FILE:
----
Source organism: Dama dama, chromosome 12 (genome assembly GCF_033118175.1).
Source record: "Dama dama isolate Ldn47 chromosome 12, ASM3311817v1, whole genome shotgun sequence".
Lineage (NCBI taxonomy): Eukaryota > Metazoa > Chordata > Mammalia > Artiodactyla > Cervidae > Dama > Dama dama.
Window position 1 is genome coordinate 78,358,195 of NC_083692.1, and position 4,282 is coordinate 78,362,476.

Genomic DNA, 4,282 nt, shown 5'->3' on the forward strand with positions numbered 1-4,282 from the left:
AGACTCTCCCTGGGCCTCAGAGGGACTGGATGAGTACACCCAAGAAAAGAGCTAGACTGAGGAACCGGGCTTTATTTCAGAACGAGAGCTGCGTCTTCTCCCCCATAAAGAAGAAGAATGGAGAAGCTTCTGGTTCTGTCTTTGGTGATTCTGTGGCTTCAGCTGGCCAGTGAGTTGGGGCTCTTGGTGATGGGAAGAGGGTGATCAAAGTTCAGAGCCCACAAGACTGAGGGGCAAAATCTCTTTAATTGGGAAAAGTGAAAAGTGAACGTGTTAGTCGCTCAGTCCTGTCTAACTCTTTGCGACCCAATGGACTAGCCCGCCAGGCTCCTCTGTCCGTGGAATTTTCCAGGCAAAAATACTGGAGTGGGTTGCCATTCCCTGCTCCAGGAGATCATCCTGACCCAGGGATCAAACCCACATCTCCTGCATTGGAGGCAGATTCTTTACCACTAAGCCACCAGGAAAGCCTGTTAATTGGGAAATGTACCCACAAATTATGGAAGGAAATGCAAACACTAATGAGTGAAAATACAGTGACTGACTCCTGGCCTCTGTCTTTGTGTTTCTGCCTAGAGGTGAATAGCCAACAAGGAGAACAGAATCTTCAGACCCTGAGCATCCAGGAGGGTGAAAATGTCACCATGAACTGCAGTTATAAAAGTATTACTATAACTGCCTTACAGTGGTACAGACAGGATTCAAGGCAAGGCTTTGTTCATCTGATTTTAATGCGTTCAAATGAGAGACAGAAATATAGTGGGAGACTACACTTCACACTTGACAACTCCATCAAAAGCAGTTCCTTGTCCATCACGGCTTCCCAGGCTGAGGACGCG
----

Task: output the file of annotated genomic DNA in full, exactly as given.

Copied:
Source organism: Dama dama, chromosome 12 (genome assembly GCF_033118175.1).
Source record: "Dama dama isolate Ldn47 chromosome 12, ASM3311817v1, whole genome shotgun sequence".
Lineage (NCBI taxonomy): Eukaryota > Metazoa > Chordata > Mammalia > Artiodactyla > Cervidae > Dama > Dama dama.
Window position 1 is genome coordinate 78,358,195 of NC_083692.1, and position 4,282 is coordinate 78,362,476.

Genomic DNA, 4,282 nt, shown 5'->3' on the forward strand with positions numbered 1-4,282 from the left:
AGACTCTCCCTGGGCCTCAGAGGGACTGGATGAGTACACCCAAGAAAAGAGCTAGACTGAGGAACCGGGCTTTATTTCAGAACGAGAGCTGCGTCTTCTCCCCCATAAAGAAGAAGAATGGAGAAGCTTCTGGTTCTGTCTTTGGTGATTCTGTGGCTTCAGCTGGCCAGTGAGTTGGGGCTCTTGGTGATGGGAAGAGGGTGATCAAAGTTCAGAGCCCACAAGACTGAGGGGCAAAATCTCTTTAATTGGGAAAAGTGAAAAGTGAACGTGTTAGTCGCTCAGTCCTGTCTAACTCTTTGCGACCCAATGGACTAGCCCGCCAGGCTCCTCTGTCCGTGGAATTTTCCAGGCAAAAATACTGGAGTGGGTTGCCATTCCCTGCTCCAGGAGATCATCCTGACCCAGGGATCAAACCCACATCTCCTGCATTGGAGGCAGATTCTTTACCACTAAGCCACCAGGAAAGCCTGTTAATTGGGAAATGTACCCACAAATTATGGAAGGAAATGCAAACACTAATGAGTGAAAATACAGTGACTGACTCCTGGCCTCTGTCTTTGTGTTTCTGCCTAGAGGTGAATAGCCAACAAGGAGAACAGAATCTTCAGACCCTGAGCATCCAGGAGGGTGAAAATGTCACCATGAACTGCAGTTATAAAAGTATTACTATAACTGCCTTACAGTGGTACAGACAGGATTCAAGGCAAGGCTTTGTTCATCTGATTTTAATGCGTTCAAATGAGAGACAGAAATATAGTGGGAGACTACACTTCACACTTGACAACTCCATCAAAAGCAGTTCCTTGTCCATCACGGCTTCCCAGGCTGAGGACGCG